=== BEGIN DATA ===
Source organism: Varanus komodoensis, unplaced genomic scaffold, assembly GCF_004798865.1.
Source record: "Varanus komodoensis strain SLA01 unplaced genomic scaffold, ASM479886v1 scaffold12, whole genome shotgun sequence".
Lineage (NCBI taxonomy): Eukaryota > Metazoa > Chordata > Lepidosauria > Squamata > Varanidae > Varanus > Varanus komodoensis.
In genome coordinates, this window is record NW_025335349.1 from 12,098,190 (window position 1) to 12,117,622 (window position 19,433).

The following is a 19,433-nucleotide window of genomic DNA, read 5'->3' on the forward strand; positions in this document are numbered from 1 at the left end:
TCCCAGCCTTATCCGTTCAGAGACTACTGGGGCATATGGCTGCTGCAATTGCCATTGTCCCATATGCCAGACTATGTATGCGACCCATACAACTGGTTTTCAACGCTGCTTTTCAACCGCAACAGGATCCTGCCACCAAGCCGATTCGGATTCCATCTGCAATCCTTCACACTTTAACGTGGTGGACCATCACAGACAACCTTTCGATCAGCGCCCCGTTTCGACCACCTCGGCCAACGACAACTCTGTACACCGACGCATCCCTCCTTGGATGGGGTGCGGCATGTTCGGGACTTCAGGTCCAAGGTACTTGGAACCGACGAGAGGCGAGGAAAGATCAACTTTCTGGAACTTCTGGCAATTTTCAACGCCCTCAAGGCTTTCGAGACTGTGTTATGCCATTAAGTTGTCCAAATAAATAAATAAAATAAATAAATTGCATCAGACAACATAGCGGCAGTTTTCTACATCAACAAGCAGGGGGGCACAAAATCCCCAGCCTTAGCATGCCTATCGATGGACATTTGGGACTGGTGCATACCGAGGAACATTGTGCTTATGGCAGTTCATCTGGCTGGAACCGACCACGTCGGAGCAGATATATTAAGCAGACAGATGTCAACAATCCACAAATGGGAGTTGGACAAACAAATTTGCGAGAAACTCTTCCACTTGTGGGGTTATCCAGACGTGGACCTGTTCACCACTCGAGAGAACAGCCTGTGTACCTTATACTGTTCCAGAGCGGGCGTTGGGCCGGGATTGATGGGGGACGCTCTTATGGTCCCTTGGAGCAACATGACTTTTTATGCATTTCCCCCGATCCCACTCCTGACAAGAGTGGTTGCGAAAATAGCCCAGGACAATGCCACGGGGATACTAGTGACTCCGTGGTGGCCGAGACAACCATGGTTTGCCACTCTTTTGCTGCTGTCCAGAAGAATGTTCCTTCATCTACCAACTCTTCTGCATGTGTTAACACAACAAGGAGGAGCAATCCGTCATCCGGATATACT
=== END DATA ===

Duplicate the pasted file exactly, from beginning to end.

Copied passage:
Source organism: Varanus komodoensis, unplaced genomic scaffold, assembly GCF_004798865.1.
Source record: "Varanus komodoensis strain SLA01 unplaced genomic scaffold, ASM479886v1 scaffold12, whole genome shotgun sequence".
Lineage (NCBI taxonomy): Eukaryota > Metazoa > Chordata > Lepidosauria > Squamata > Varanidae > Varanus > Varanus komodoensis.
In genome coordinates, this window is record NW_025335349.1 from 12,098,190 (window position 1) to 12,117,622 (window position 19,433).

The following is a 19,433-nucleotide window of genomic DNA, read 5'->3' on the forward strand; positions in this document are numbered from 1 at the left end:
TCCCAGCCTTATCCGTTCAGAGACTACTGGGGCATATGGCTGCTGCAATTGCCATTGTCCCATATGCCAGACTATGTATGCGACCCATACAACTGGTTTTCAACGCTGCTTTTCAACCGCAACAGGATCCTGCCACCAAGCCGATTCGGATTCCATCTGCAATCCTTCACACTTTAACGTGGTGGACCATCACAGACAACCTTTCGATCAGCGCCCCGTTTCGACCACCTCGGCCAACGACAACTCTGTACACCGACGCATCCCTCCTTGGATGGGGTGCGGCATGTTCGGGACTTCAGGTCCAAGGTACTTGGAACCGACGAGAGGCGAGGAAAGATCAACTTTCTGGAACTTCTGGCAATTTTCAACGCCCTCAAGGCTTTCGAGACTGTGTTATGCCATTAAGTTGTCCAAATAAATAAATAAAATAAATAAATTGCATCAGACAACATAGCGGCAGTTTTCTACATCAACAAGCAGGGGGGCACAAAATCCCCAGCCTTAGCATGCCTATCGATGGACATTTGGGACTGGTGCATACCGAGGAACATTGTGCTTATGGCAGTTCATCTGGCTGGAACCGACCACGTCGGAGCAGATATATTAAGCAGACAGATGTCAACAATCCACAAATGGGAGTTGGACAAACAAATTTGCGAGAAACTCTTCCACTTGTGGGGTTATCCAGACGTGGACCTGTTCACCACTCGAGAGAACAGCCTGTGTACCTTATACTGTTCCAGAGCGGGCGTTGGGCCGGGATTGATGGGGGACGCTCTTATGGTCCCTTGGAGCAACATGACTTTTTATGCATTTCCCCCGATCCCACTCCTGACAAGAGTGGTTGCGAAAATAGCCCAGGACAATGCCACGGGGATACTAGTGACTCCGTGGTGGCCGAGACAACCATGGTTTGCCACTCTTTTGCTGCTGTCCAGAAGAATGTTCCTTCATCTACCAACTCTTCTGCATGTGTTAACACAACAAGGAGGAGCAATCCGTCATCCGGATATACT